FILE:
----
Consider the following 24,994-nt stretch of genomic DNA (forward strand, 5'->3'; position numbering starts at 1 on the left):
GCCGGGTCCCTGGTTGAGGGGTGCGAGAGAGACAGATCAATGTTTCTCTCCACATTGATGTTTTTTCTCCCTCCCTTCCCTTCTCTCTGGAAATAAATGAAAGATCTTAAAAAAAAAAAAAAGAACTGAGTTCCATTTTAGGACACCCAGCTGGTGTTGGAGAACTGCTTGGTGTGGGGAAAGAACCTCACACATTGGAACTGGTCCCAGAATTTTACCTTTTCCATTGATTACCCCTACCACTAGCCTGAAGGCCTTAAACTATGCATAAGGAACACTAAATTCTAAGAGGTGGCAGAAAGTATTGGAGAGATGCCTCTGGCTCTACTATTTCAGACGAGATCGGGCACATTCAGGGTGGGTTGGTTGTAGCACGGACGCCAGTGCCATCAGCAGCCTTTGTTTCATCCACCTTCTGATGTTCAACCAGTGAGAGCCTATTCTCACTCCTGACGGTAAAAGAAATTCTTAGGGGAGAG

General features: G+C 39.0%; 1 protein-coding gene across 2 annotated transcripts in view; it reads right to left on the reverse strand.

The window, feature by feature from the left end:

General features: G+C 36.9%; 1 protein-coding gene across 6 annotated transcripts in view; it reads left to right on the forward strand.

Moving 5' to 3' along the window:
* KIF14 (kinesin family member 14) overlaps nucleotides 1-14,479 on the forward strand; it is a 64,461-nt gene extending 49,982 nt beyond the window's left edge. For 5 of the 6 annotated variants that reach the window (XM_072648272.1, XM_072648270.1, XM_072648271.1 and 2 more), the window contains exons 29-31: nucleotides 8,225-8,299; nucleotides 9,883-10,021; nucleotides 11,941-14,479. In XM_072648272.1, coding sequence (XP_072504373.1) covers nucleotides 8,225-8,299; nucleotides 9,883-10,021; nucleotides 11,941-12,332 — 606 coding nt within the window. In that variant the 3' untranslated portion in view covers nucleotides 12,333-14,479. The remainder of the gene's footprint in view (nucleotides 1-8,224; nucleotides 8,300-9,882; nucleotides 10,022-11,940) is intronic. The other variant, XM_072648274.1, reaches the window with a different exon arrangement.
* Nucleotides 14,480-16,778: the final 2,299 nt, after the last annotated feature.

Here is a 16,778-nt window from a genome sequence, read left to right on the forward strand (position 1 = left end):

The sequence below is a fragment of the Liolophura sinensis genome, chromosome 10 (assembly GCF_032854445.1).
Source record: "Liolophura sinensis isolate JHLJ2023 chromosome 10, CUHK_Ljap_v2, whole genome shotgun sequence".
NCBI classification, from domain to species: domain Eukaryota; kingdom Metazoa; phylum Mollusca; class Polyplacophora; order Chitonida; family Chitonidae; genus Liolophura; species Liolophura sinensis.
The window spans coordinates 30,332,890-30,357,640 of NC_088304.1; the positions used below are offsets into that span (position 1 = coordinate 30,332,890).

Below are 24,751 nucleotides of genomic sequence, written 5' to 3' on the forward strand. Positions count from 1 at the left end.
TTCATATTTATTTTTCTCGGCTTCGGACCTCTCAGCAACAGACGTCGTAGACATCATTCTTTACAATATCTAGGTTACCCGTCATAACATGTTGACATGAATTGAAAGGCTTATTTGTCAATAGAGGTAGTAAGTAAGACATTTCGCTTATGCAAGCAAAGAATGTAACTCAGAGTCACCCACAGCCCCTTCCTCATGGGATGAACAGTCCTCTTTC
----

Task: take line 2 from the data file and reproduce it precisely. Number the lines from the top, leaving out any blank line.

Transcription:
GCCGGGTCCCTGGTTGAGGGGTGCGAGAGAGACAGATCAATGTTTCTCTCCACATTGATGTTTTTTCTCCCTCCCTTCCCTTCTCTCTGGAAATAAATGAAAGATCTTAAAAAAAAAAAAAAGAACTGAGTTCCATTTTAGGACACCCAGCTGGTGTTGGAGAACTGCTTGGTGTGGGGAAAGAACCTCACACATTGGAACTGGTCCCAGAATTTTACCTTTTCCATTGATTACCCCTACCACTAGCCTGAAGGCCTTAAACTATGCATAAGGAACACTAAATTCTAAGAGGTGGCAGAAAGTATTGGAGAGATGCCTCTGGCTCTACTATTTCAGACGAGATCGGGCACATTCAGGGTGGGTTGGTTGTAGCACGGACGCCAGTGCCATCAGCAGCCTTTGTTTCATCCACCTTCTGATGTTCAACCAGTGAGAGCCTATTCTCACTCCTGACGGTAAAAGAAATTCTTAGGGGAGAG